At the outset, note that consideration of what animals experience subjectively, i.e., their affects, has a key role in contemporary animal welfare science thinking [5,12,33,38], the affects of welfare significance being those that are consciously experienced as unpleasant or pleasant rather than as hedonically neutral [8,14,17,18,24,25,39,40]. The occurrence of the affects animals may experience is inferred from the presence of internal states and/or external conditions responsible for generating them [5,12]. Accordingly, every evaluation of an animal’s general welfare status, or specific features of it, is hypothetical to the extent that it involves making such inferences [38]. However, those inferences derive credibility from validated knowledge of the underlying systems physiology, neurophysiology and affective neuroscience, as also from the caution exercised when inferring the presence of particular affects (e.g., [15,19,22,38,41,42]). Thus, the process involves cautiously exercising scientifically informed best judgement.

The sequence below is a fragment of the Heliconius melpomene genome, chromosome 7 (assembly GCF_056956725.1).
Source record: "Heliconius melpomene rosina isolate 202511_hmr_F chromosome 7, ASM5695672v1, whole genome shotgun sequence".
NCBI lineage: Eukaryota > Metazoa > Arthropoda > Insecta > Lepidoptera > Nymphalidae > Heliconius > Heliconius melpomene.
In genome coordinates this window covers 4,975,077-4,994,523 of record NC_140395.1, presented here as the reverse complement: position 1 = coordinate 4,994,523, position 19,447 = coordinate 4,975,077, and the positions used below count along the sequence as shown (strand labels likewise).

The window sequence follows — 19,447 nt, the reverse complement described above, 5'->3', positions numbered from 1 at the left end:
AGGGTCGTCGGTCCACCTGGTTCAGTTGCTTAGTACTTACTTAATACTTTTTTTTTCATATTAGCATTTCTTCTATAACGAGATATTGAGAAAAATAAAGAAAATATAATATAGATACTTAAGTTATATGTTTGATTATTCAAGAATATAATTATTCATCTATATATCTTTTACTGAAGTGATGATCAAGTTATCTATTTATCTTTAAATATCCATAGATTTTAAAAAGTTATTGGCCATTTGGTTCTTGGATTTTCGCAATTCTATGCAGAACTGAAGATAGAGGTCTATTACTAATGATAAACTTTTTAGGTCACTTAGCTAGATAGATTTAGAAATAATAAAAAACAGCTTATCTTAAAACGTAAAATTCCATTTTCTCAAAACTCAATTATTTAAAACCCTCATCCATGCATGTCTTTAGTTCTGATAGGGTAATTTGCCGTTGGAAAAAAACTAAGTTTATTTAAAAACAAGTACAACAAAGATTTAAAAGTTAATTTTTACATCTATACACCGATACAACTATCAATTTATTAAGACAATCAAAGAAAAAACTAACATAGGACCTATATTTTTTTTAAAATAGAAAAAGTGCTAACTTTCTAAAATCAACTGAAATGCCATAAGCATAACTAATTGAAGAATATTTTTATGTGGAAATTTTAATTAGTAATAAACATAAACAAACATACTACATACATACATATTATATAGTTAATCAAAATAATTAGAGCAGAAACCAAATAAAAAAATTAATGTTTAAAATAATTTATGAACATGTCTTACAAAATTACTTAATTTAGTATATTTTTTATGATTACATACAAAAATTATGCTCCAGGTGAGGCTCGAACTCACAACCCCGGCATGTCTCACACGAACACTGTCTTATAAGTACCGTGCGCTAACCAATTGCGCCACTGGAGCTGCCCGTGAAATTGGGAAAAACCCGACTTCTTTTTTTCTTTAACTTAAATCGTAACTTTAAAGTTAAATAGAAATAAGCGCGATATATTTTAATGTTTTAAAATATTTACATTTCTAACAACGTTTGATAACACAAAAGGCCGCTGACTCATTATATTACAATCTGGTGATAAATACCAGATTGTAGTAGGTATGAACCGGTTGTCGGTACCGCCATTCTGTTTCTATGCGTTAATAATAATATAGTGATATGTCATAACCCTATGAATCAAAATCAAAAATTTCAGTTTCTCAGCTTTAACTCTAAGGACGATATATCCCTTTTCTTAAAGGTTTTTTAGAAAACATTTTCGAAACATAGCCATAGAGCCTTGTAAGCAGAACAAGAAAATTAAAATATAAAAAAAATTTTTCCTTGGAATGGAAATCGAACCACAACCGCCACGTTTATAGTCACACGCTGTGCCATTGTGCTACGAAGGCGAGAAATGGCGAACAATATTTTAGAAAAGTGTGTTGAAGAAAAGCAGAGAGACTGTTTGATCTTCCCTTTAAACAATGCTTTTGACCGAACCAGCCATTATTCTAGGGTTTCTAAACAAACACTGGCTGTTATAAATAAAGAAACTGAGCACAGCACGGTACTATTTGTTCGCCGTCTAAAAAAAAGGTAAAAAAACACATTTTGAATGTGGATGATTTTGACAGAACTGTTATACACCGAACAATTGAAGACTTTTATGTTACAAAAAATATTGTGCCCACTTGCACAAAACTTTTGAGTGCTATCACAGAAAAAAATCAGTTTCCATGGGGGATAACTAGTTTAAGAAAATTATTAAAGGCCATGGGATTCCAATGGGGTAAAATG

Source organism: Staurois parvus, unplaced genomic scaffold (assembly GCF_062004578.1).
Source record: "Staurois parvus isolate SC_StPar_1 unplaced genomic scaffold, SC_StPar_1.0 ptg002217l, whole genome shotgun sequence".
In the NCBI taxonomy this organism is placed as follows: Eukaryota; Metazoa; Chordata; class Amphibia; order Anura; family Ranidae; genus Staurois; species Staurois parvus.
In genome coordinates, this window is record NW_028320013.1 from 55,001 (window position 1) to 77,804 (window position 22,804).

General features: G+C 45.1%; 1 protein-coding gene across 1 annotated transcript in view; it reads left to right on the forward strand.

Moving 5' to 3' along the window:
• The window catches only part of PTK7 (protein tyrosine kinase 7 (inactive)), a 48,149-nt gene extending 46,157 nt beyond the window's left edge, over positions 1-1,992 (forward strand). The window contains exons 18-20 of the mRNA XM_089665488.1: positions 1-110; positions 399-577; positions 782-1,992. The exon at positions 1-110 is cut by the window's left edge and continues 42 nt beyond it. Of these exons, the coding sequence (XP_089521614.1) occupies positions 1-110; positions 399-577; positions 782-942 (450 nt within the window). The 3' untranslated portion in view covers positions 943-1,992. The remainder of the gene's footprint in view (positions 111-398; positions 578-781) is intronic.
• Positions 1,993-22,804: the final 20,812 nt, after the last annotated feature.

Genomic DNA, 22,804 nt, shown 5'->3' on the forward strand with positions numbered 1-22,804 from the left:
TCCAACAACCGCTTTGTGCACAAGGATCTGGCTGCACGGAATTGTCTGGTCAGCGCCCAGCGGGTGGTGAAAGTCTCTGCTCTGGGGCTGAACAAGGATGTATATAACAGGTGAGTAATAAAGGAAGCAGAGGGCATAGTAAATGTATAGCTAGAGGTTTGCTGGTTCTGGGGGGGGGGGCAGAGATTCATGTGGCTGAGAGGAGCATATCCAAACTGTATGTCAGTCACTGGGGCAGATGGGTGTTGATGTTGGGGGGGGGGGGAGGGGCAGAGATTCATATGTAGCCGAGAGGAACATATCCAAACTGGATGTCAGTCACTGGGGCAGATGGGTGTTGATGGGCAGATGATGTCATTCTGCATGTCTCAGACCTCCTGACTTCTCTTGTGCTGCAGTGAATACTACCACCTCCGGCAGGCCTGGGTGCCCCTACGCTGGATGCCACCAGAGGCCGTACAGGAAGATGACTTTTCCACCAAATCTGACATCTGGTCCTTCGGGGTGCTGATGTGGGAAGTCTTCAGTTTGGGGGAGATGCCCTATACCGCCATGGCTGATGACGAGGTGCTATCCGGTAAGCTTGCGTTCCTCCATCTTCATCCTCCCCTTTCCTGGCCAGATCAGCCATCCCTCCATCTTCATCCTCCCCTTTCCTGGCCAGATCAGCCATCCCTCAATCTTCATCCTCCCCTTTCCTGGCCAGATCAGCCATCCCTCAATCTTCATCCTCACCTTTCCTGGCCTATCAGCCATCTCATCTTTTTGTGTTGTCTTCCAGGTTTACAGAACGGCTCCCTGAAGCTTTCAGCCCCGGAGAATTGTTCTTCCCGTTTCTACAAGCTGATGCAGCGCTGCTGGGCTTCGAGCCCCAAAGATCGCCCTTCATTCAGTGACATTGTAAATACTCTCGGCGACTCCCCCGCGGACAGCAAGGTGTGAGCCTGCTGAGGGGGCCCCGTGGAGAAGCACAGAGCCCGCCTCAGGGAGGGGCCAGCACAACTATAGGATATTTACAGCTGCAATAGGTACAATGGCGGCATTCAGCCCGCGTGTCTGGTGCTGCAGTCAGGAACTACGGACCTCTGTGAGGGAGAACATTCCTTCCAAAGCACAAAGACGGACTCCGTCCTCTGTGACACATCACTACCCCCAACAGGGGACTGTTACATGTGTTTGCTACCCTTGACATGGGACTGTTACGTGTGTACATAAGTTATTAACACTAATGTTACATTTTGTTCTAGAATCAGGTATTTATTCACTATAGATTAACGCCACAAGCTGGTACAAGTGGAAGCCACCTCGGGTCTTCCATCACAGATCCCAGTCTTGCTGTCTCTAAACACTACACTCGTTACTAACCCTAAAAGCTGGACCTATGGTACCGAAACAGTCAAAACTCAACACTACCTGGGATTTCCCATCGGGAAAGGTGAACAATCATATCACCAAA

2. Major Features of the Five Domains Model

The major features of the Model depicted in Figure 1 and explained briefly here have been outlined in detail in a series of fully referenced review articles [1,10,11,13,28,43]. These are the primary sources for the following brief account; other sources are noted below. A fundamental aspect of the Model’s use is that all interpretations should be credibly supported by current scientific knowledge.

2.1. General Overview of the Model